From Farage to Trump - 6 striking political insults in recent years

With the Guardian reporting that a Conservative donor called Corbyn a “twat” live on radio, here are 6 political insults thrown at politicians.

According to the Guardian, Charlie Mullins called Jeremy Corbyn a “twat” live on Radio 4. Here are six insults directed towards politicians - by politicians. Not surprisingly Donald Trump makes the list.

Donald Trump on Hillary Clinton

According to CNN, Donald Trump called his Democratic rival the “devil” during last year’s election campaign. Trump has a strong history of name-calling, especially when it comes to Clinton, with one nickname “Crooked Hillary” sticking.

David Cameron vs Jeremy Corbyn

During a feisty session of PMQs, in response to a question about his mother said to Jeremy Corbyn, “Ask my mother? I think I know what my mother would say. I think she’d look across the dispatch box and she’d say: put on a proper suit, do up your tie and sing the national anthem”, as reported by the Guardian.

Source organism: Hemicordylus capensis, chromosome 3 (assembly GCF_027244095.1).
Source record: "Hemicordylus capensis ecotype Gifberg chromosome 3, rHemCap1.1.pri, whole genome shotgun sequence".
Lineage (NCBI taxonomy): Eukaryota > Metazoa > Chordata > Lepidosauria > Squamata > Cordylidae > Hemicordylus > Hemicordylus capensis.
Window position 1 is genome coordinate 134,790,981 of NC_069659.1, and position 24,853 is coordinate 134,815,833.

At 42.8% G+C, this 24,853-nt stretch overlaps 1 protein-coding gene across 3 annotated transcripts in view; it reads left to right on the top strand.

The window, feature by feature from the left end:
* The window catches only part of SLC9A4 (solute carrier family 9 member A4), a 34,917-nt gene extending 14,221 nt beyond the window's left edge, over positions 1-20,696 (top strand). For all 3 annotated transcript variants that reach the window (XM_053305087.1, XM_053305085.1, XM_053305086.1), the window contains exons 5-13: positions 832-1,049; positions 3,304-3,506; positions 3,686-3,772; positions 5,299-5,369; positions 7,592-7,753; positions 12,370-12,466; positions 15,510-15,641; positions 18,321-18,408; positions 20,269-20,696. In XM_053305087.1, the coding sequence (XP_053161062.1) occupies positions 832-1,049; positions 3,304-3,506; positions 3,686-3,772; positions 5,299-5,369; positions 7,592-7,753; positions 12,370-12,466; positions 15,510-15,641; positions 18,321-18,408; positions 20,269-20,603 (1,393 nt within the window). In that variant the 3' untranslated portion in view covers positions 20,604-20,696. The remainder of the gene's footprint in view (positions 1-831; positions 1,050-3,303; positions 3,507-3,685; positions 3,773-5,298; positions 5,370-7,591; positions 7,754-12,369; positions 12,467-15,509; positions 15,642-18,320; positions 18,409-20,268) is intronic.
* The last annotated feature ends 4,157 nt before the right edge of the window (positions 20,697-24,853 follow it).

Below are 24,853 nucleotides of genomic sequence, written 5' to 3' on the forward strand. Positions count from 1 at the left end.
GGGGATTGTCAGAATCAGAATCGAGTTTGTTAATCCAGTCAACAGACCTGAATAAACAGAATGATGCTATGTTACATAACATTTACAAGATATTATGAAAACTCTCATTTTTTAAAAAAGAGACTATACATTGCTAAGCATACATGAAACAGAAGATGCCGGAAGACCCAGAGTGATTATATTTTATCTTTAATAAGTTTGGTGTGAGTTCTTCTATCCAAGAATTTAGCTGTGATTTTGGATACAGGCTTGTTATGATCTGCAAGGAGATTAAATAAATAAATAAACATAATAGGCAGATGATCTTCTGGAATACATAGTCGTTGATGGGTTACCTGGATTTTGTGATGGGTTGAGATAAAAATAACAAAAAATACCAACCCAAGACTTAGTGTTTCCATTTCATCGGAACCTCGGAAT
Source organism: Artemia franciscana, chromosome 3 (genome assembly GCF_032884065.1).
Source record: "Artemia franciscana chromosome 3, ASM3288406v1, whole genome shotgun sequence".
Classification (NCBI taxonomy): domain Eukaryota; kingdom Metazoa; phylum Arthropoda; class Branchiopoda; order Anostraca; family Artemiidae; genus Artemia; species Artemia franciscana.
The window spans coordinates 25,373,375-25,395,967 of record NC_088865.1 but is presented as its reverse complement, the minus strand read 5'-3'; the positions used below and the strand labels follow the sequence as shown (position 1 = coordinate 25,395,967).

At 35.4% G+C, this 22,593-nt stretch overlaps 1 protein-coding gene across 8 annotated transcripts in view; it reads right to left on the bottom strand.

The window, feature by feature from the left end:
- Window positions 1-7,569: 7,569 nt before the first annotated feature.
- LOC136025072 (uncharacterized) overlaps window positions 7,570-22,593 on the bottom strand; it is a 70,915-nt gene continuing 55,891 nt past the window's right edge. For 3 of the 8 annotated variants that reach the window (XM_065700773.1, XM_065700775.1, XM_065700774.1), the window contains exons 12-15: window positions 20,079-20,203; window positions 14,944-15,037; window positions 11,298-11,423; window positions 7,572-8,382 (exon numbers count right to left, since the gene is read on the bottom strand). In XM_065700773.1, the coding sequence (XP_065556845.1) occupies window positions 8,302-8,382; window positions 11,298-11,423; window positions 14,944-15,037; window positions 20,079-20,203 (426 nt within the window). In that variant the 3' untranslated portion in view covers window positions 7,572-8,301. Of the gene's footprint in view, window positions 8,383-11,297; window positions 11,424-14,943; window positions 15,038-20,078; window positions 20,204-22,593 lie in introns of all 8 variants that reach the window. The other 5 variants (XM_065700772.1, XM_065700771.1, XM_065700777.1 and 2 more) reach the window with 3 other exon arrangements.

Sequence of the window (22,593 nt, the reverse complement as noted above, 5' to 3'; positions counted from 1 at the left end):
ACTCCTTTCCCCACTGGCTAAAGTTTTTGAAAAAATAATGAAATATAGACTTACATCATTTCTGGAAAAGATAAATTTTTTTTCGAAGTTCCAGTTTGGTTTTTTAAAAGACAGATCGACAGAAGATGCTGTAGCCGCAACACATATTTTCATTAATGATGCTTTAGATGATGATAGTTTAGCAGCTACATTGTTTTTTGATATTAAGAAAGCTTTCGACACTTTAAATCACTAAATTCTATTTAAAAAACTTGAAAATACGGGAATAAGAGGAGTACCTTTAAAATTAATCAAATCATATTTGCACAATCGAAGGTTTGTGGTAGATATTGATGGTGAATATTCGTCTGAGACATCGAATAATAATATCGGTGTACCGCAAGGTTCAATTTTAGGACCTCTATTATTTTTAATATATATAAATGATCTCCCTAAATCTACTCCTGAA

“Sanctimonious c**t”?

A report by Buzzfeed points to evidence of Anna Soubry calling Ed Miliband a “sanctimonious c**t”. The audio clip is debatable and the MP reportedly told the Nottingham Post that she did not use such language and instead said “sanctimonious rubbish”. The clip can be accessed here.

Boris versus Corbyn

Soon after the recent general election campaign started, Boris Johnson had a go at the Labour leader, not with arguments and logic, but with insults. Johnson called Jeremy Corbyn a “mutton-headed old mugwump”, according to the Guardian.

Vince Cable versus Gordon Brown

After the financial crisis, Lib Dem Vince Cable – now his party’s leader – said of then prime minister Gordon Brown that he had gone from Stalin to Mr. Bean, as reported by the BBC.

Nigel Farage on Herman van Rompuy

Ex-UKIP leader Nigel Farage mounted a strong attack on Herman van Rompuy who was EU president at the time, according to the Guardian.

Speaking the EU parliament’s chamber, Mr. Farage said:

“You have the charisma of a damp rag, and the appearance of a low-grade bank clerk. And the question that I want to ask you, that we’re all going to ask you, is who are you? I’d never heard of you. Nobody in Europe had ever heard of you.”